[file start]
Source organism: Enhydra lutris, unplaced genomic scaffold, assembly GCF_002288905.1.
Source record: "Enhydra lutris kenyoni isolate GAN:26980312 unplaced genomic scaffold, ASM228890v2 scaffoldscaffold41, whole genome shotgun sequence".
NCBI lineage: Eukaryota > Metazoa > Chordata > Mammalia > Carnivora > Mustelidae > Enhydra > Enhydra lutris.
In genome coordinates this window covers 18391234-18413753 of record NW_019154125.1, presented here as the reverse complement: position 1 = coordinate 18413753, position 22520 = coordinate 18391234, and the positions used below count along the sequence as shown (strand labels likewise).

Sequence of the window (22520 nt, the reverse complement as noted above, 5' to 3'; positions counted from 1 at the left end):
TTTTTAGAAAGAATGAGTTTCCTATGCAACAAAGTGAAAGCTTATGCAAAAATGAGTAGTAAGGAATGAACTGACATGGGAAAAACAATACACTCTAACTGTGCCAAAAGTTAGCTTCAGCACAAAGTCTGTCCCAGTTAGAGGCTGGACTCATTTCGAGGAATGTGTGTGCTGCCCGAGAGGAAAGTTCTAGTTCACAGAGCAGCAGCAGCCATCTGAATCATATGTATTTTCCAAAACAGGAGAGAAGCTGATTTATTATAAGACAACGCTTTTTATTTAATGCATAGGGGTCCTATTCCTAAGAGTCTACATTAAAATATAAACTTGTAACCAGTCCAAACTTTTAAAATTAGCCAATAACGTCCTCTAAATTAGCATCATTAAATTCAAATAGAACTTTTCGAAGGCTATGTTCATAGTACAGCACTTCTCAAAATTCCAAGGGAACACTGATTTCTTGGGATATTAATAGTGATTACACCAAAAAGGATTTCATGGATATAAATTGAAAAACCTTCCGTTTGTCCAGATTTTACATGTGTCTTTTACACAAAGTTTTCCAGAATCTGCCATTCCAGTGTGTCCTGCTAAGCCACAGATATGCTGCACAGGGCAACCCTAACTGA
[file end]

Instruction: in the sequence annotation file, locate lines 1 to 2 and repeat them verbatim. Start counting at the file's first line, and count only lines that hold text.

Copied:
Source organism: Enhydra lutris, unplaced genomic scaffold, assembly GCF_002288905.1.
Source record: "Enhydra lutris kenyoni isolate GAN:26980312 unplaced genomic scaffold, ASM228890v2 scaffoldscaffold41, whole genome shotgun sequence".